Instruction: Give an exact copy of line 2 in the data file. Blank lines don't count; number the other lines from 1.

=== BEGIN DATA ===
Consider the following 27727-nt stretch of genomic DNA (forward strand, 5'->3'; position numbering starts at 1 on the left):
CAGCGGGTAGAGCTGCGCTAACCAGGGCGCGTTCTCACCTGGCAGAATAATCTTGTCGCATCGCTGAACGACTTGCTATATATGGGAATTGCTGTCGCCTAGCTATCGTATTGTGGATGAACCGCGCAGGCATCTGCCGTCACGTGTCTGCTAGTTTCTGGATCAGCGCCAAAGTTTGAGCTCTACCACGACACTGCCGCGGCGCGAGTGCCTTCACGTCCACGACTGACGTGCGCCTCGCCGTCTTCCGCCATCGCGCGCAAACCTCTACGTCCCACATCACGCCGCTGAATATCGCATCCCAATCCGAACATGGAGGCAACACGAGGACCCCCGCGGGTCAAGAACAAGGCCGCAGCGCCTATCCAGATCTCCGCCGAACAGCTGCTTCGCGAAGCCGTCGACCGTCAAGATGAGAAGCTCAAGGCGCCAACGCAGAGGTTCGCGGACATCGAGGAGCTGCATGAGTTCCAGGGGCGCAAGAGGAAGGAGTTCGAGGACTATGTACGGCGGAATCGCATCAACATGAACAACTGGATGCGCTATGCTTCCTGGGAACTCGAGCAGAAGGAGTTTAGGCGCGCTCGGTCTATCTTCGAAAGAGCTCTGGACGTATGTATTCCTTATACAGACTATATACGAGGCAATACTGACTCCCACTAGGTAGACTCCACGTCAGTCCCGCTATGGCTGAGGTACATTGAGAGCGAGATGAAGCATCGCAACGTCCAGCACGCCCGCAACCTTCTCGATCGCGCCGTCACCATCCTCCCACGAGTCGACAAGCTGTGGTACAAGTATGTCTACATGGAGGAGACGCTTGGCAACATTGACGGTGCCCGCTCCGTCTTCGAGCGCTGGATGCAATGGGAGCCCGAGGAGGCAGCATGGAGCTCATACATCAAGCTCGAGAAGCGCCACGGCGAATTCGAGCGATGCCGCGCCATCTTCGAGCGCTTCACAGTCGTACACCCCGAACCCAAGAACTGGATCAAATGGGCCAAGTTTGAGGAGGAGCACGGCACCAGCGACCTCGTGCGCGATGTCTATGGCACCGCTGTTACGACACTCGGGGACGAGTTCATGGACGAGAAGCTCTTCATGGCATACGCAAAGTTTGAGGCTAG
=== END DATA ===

CAGCGGGTAGAGCTGCGCTAACCAGGGCGCGTTCTCACCTGGCAGAATAATCTTGTCGCATCGCTGAACGACTTGCTATATATGGGAATTGCTGTCGCCTAGCTATCGTATTGTGGATGAACCGCGCAGGCATCTGCCGTCACGTGTCTGCTAGTTTCTGGATCAGCGCCAAAGTTTGAGCTCTACCACGACACTGCCGCGGCGCGAGTGCCTTCACGTCCACGACTGACGTGCGCCTCGCCGTCTTCCGCCATCGCGCGCAAACCTCTACGTCCCACATCACGCCGCTGAATATCGCATCCCAATCCGAACATGGAGGCAACACGAGGACCCCCGCGGGTCAAGAACAAGGCCGCAGCGCCTATCCAGATCTCCGCCGAACAGCTGCTTCGCGAAGCCGTCGACCGTCAAGATGAGAAGCTCAAGGCGCCAACGCAGAGGTTCGCGGACATCGAGGAGCTGCATGAGTTCCAGGGGCGCAAGAGGAAGGAGTTCGAGGACTATGTACGGCGGAATCGCATCAACATGAACAACTGGATGCGCTATGCTTCCTGGGAACTCGAGCAGAAGGAGTTTAGGCGCGCTCGGTCTATCTTCGAAAGAGCTCTGGACGTATGTATTCCTTATACAGACTATATACGAGGCAATACTGACTCCCACTAGGTAGACTCCACGTCAGTCCCGCTATGGCTGAGGTACATTGAGAGCGAGATGAAGCATCGCAACGTCCAGCACGCCCGCAACCTTCTCGATCGCGCCGTCACCATCCTCCCACGAGTCGACAAGCTGTGGTACAAGTATGTCTACATGGAGGAGACGCTTGGCAACATTGACGGTGCCCGCTCCGTCTTCGAGCGCTGGATGCAATGGGAGCCCGAGGAGGCAGCATGGAGCTCATACATCAAGCTCGAGAAGCGCCACGGCGAATTCGAGCGATGCCGCGCCATCTTCGAGCGCTTCACAGTCGTACACCCCGAACCCAAGAACTGGATCAAATGGGCCAAGTTTGAGGAGGAGCACGGCACCAGCGACCTCGTGCGCGATGTCTATGGCACCGCTGTTACGACACTCGGGGACGAGTTCATGGACGAGAAGCTCTTCATGGCATACGCAAAGTTTGAGGCTAG